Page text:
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[[Reinforcement Learning|Reinforcement learning]], in particular [[Temporal Difference Learning|temporal difference learning]], has a long history in tuning evaluation weights in game programming, first seeen in the late 50s by [[Arthur Samuel]] in his [[Checkers]] player <ref>[[Arthur Samuel]] ('''1959'''). ''[http://domino.watson.ibm.com/tchjr/journalindex.nsf/600cc5649e2871db852568150060213c/39a870213169f45685256bfa00683d74!OpenDocument Some Studies in Machine Learning Using the Game of Checkers]''. IBM Journal July 1959</ref>. In self play against a stable copy of itself, after each move, the weights of the evaluation function were adjusted in a way that the [[Score|score]] of the [[Root|root position]] after a [[Quiescence Search|quiescence search]] became closer to the score of the full search. This TD method was generalized and formalized by [[Richard Sutton]] in 1988 <ref>[[Richard Sutton]] ('''1988'''). ''Learning to Predict by the Methods of Temporal Differences''. [https://en.wikipedia.org/wiki/Machine_Learning_%28journal%29 Machine Learning], Vol. 3, No. 1, [http://webdocs.cs.ualberta.ca/~sutton/papers/sutton-88.pdf pdf]</ref>, who introduced the decay parameter '''λ''', where proportions of the score came from the outcome of [https://en.wikipedia.org/wiki/Monte_Carlo_method Monte Carlo] simulated games, tapering between [https://en.wikipedia.org/wiki/Bootstrapping#Artificial_intelligence_and_machine_learning bootstrapping] (λ = 0) and Monte Carlo (λ = 1). [[Temporal Difference Learning#TDLamba|TD-λ]] was famously applied by [[Gerald Tesauro]] in his [[Backgammon]] program [https://en.wikipedia.org/wiki/TD-Gammon TD-Gammon] <ref>[[Gerald Tesauro]] ('''1992'''). ''Temporal Difference Learning of Backgammon Strategy''. [http://www.informatik.uni-trier.de/~ley/db/conf/icml/ml1992.html#Tesauro92 ML 1992]</ref> <ref>[[Gerald Tesauro]] ('''1994'''). ''TD-Gammon, a Self-Teaching Backgammon Program, Achieves Master-Level Play''. [http://www.informatik.uni-trier.de/~ley/db/journals/neco/neco6.html#Tesauro94 Neural Computation Vol. 6, No. 2]</ref>, its [[Minimax|minimax]]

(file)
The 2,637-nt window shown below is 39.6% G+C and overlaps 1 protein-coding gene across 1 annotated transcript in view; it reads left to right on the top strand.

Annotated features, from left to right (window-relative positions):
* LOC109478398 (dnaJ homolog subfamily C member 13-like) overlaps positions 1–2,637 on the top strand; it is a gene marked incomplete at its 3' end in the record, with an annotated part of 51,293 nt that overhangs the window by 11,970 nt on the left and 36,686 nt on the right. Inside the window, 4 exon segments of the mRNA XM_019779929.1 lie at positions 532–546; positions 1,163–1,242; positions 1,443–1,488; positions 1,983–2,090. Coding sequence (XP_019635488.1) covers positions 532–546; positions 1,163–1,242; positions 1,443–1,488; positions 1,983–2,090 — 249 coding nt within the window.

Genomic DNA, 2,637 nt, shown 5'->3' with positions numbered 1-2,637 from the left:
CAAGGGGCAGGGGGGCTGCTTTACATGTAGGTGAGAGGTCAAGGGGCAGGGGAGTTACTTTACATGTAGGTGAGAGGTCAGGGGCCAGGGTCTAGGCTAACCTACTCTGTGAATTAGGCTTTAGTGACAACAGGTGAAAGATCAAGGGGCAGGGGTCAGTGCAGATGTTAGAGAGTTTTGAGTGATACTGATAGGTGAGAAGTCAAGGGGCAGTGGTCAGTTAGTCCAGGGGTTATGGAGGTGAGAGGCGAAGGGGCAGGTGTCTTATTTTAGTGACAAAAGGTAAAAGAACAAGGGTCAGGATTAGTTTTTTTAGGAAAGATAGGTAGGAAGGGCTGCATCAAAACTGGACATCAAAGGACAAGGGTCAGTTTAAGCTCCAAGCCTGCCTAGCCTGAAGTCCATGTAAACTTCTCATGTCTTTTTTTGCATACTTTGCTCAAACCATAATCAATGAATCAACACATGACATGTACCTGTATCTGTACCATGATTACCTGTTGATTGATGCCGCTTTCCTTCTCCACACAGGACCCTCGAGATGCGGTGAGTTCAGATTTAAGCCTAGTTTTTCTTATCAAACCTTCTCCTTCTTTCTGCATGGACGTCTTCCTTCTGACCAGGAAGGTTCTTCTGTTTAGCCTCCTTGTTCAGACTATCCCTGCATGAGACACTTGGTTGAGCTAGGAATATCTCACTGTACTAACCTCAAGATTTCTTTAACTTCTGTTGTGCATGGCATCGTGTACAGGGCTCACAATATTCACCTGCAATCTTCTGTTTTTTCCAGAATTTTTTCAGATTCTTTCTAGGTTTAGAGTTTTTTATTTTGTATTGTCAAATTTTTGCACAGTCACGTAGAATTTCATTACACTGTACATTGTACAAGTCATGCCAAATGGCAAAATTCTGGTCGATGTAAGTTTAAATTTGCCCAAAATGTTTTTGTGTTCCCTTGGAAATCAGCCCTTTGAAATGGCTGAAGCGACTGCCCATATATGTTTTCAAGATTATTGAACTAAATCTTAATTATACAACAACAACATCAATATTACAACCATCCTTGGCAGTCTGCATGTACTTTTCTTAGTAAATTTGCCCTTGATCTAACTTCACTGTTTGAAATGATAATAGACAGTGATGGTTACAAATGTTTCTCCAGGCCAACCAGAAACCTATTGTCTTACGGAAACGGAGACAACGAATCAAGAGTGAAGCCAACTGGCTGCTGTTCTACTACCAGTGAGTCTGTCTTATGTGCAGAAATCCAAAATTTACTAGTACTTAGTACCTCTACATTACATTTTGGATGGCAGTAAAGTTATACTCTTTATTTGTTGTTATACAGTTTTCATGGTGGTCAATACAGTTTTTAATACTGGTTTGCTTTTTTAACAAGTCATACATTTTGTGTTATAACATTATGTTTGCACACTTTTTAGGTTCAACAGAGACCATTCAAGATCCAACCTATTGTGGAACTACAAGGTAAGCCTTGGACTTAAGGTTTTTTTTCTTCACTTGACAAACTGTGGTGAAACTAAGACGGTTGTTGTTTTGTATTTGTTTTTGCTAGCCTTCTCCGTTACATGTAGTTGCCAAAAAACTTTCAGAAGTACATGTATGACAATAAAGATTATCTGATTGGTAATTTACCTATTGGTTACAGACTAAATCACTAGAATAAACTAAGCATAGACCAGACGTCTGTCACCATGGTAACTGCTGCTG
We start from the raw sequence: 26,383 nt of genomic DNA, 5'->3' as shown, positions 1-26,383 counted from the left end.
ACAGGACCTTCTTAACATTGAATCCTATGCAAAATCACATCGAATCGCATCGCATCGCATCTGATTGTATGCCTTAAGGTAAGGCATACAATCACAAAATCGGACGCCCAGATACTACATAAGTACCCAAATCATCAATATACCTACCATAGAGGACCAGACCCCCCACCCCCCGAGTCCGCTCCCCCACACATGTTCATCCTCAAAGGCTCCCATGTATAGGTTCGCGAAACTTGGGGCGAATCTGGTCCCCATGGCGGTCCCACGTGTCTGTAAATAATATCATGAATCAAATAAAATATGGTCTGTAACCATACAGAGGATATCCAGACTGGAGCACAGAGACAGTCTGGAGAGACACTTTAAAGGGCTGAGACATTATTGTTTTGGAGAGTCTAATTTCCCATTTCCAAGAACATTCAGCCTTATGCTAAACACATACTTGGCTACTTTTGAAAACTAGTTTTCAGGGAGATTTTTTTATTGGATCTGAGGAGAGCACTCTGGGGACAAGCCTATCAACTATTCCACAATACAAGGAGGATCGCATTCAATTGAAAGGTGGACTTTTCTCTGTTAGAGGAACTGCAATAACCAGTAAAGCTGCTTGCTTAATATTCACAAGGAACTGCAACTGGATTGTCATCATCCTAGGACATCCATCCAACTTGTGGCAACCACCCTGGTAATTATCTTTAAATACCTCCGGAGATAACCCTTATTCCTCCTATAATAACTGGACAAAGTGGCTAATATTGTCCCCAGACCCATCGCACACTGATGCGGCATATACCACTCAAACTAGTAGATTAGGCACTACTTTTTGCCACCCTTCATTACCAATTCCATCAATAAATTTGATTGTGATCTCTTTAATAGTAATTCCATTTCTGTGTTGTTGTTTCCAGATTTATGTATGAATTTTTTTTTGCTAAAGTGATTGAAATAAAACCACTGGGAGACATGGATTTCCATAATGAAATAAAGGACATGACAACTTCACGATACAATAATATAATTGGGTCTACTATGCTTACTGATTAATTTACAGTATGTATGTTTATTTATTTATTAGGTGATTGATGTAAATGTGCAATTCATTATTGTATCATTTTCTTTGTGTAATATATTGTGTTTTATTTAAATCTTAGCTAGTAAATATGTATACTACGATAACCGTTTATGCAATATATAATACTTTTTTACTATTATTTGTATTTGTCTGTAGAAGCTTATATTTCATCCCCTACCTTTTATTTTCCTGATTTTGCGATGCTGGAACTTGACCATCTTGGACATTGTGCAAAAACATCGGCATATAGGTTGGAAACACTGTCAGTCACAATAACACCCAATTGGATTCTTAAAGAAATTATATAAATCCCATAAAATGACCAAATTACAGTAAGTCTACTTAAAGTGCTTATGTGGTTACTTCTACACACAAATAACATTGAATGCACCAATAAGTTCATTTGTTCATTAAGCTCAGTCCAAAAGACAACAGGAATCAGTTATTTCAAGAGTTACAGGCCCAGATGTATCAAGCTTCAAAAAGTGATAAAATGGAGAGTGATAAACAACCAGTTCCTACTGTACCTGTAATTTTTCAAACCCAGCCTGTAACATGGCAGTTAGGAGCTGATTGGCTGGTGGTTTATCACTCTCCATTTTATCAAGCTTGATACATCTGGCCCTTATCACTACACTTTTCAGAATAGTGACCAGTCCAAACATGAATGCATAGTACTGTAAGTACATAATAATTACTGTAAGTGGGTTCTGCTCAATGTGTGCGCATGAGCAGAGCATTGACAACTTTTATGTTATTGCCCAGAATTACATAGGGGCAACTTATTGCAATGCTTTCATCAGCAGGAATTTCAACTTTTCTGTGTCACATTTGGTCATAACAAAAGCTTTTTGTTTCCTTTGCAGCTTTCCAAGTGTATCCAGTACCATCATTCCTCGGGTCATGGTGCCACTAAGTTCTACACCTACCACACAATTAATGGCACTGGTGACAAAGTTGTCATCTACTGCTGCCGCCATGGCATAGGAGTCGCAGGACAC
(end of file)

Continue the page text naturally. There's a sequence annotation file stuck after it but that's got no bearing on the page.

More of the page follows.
adaption [[Temporal Difference Learning#TDLeaf|TD-Leaf]] was successful used in eval tuning of chess programs <ref>[[Don Beal]], [[Martin C. Smith]] ('''1999'''). ''Learning Piece-Square Values using Temporal Differences.'' [[ICGA Journal#22_4|ICCA Journal, Vol. 22, No. 4]]</ref>, with [[KnightCap]] <ref>[[Jonathan Baxter]], [[Andrew Tridgell]], [[Lex Weaver]] ('''1998'''). ''Experiments in Parameter Learning Using Temporal Differences''. [[ICGA Journal#21_2|ICCA Journal, Vol. 21, No. 2]], [http://cs.anu.edu.au/%7ELex.Weaver/pub_sem/publications/ICCA-98_equiv.pdf pdf]</ref> and [[CilkChess]] <ref>[http://supertech.csail.mit.edu/chess/ The Cilkchess Parallel Chess Program]</ref> as prominent samples.